Similarly, a large proportion of papers did not mention adverse effects (or related terms) in the title or abstract, and therefore would not have been detected using a textword search (Table 1). A combined search covering the two databases and using both the index and textword terms would still have failed to pick up 25 of the 107 papers that contained adverse effects data.
Our results show that automated searches of MEDLINE and EMBASE will not succeed in retrieving all trials with adverse effects data because:
• indexing terms for adverse effects were not assigned to some of the papers, even though they contained data on adverse effects frequencies;
• the authors made no mention of adverse effects (or related terms) in the title or abstract, although the paper itself contained numerical information about adverse effects.
This latter point explains the failure of textword searches; more importantly, it shows that manual checking of trial abstracts will not help reviewers in determining whether adverse effects data are available from a trial report.
There are several reasons for this failure to mention adverse effects in abstracts of papers or indexes of databases. Guidelines on the structured reporting of clinical trials are directed towards the reporting of therapeutic efficacy . Authors may not feel that adverse effects deserve a mention in the confined space of an abstract, especially as there are already so many other requirements about the information they need to provide.
There are no specific rules concerning what merits indexing as "drug toxicity" or "side effect" in the EMBASE database, but general guidelines are that indexing should take place if significant information relevant to clinical use is presented in the article (Jos Hageman, personal communication). Indexing terms for adverse effects in the MEDLINE database are generally assigned only to papers in which the author devotes substantive discussion to the adverse effects (Ione Auston, Beth Van Lenten, personal communication). This usually occurs only when the author considers the effects to be significant or serious. However, most trials are not powered to detect significant differences in rates of adverse effects, and serious ones tend to be rare. Furthermore, few authors actually devote substantial amounts of space to safety data . This may explain why only about half of the trials we surveyed in which adverse effects data were reported had been assigned adverse effects indexing terms.
Data on adverse effects could be more easily retrieved if trials that reported adverse effects were distinguishable in electronic databases from those that did not. However, about 23% of papers containing adverse effects data do not have any adverse effects textwords or indexing terms attached to them, and would therefore be missed by electronic searches. These papers can be identified only by using a broad search strategy with no specific adverse effects terms, followed by manual (and potentially laborious) searching of the full-text versions. We found this to be true whether we were searching for a specific adverse effect associated with a specific drug, or for all adverse effects associated with a specific drug or type of therapy.
It is important that search strategies should reliably retrieve all trials in which drug adverse effects are reported, so that we can readily access and use all the existing evidence. However, index-based searches for adverse effects may omit papers that do not report significant or serious adverse effects. Unreliable estimates of the rate or severity of drug adverse effects may occur as a result of these limitations in the current indexing system.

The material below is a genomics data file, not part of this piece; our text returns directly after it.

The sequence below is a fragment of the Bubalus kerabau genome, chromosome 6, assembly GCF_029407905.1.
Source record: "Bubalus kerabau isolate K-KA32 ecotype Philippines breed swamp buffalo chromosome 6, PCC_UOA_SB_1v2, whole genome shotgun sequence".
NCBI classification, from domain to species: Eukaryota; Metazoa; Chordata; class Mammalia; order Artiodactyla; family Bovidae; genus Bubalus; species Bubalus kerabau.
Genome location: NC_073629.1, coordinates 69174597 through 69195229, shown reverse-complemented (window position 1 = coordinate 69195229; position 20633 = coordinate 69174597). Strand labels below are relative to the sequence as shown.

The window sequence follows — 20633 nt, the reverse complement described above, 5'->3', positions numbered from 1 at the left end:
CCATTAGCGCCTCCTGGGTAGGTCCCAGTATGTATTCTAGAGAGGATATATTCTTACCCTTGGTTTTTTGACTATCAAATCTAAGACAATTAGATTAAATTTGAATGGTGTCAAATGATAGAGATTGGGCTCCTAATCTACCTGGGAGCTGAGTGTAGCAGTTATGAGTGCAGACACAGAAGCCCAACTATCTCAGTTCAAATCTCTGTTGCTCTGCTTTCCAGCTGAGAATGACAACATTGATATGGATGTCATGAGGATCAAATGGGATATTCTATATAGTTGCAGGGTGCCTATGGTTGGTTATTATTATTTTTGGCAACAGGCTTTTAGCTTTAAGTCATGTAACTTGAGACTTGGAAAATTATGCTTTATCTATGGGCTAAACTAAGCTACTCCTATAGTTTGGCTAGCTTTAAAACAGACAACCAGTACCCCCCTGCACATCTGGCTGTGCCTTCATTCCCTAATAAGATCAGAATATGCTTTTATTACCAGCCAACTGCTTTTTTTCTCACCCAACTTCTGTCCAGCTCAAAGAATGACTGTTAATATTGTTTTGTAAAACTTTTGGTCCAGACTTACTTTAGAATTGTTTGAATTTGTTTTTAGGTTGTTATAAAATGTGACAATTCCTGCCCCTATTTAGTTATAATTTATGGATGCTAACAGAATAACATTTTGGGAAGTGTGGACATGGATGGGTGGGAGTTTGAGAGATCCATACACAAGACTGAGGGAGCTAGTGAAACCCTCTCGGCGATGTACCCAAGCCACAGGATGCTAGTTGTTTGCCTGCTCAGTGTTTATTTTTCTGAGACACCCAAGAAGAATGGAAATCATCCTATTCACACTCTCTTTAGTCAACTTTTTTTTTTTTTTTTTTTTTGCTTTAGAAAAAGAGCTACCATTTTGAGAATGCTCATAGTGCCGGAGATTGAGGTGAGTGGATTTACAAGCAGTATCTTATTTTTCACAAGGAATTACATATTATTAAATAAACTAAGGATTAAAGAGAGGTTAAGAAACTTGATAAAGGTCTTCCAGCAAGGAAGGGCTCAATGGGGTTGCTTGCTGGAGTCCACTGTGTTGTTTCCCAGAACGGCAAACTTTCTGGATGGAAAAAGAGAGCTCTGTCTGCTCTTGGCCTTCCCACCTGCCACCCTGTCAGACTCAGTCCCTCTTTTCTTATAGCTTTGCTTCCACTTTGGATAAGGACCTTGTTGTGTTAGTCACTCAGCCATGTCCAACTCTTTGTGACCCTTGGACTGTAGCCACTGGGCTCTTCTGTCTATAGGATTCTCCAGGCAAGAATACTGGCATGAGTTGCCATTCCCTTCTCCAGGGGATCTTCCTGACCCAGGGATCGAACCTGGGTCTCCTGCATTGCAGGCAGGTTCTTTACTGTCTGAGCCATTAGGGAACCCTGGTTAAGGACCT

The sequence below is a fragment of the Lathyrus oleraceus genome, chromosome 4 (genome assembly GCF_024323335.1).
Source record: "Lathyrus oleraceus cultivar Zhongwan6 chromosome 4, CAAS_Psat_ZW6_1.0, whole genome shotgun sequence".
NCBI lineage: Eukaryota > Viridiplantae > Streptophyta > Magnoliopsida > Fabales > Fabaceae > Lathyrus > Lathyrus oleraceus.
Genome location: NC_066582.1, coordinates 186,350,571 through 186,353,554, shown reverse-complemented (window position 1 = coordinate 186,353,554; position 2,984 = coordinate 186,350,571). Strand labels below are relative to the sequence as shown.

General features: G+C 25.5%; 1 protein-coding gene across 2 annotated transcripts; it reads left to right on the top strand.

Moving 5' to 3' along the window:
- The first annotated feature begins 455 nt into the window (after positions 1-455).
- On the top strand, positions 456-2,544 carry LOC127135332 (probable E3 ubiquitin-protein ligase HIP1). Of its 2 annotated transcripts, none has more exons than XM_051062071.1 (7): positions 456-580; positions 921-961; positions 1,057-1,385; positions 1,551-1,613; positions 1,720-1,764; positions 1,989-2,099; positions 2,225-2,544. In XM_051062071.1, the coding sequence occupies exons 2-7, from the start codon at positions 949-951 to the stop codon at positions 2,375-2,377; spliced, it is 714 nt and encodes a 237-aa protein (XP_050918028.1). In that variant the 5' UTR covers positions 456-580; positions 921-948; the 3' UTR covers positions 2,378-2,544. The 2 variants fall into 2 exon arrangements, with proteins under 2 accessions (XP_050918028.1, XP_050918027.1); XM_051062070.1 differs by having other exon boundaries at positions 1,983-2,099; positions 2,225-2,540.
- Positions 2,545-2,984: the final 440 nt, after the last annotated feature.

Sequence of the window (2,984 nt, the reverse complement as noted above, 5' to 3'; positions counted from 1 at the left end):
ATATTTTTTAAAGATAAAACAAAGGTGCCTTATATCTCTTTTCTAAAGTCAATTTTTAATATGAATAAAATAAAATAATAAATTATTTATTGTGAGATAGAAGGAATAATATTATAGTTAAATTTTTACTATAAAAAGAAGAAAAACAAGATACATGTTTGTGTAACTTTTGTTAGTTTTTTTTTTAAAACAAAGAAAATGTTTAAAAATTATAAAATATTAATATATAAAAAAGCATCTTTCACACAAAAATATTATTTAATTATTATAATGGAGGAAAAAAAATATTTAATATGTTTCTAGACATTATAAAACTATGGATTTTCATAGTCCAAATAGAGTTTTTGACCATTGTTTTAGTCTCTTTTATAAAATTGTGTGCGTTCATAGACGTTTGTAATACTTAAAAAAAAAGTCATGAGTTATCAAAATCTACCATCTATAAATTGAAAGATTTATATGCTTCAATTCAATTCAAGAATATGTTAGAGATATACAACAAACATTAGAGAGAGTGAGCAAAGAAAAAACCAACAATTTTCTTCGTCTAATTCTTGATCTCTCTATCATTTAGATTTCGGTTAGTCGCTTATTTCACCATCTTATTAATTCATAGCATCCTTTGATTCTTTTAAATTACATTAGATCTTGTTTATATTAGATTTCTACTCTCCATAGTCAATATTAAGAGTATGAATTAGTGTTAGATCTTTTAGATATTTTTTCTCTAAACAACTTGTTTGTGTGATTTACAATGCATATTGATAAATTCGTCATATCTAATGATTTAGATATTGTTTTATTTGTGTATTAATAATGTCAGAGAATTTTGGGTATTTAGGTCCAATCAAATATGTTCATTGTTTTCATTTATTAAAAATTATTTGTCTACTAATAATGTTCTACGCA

Although there has been some recent interest in improving the adequacy of adverse effects reporting in clinical trials [6, 7] the benefits of better reporting may be wasted if steps are not taken to make the data more easily available. A number of relatively simple changes to both the reporting and indexing of drug adverse effects could significantly increase the accessibility of such evidence from future publications, and allow more reliable estimates of their significance to be given to patients. As such, we make the following proposals:
1. Indexers should agree on a unified system for indexing drug adverse effects. Any trial that reports on the frequency of adverse effects needs to be indexed, even if the adverse effects were judged not significant or not severe. Information on the absence of serious adverse effects is of no less value to those who are involved in making therapeutic decisions.
2. Journals that publish structured abstracts should require authors to mention drug adverse effects in the abstract whenever they are reported in randomised controlled trials, even if no adverse drug reactions occurred in the trial.
Implications for clinical practice
Clinical staff using quick and specific search methods for trial data on adverse effects will fail to retrieve some potentially relevant papers, and may retrieve a biased selection.
Implications for research
Researchers carrying out systematic reviews of adverse drug effects in clinical trials will need to carry out manual checking of full-text articles of all trials of the relevant drug in order to ascertain whether adverse effects data are reported or not.
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The pre-publication history for this paper can be accessed here:http://www.biomedcentral.com/1471-2288/1/7/prepub
We thank Jayne Edwards for her assistance with the analgesic papers, and lone Auston and Jos Hageman for clarification of indexing policies for MEDLINE and EMBASE respectively. Sheena Derry was supported by a grant from The Sir Jules Thorne Trust.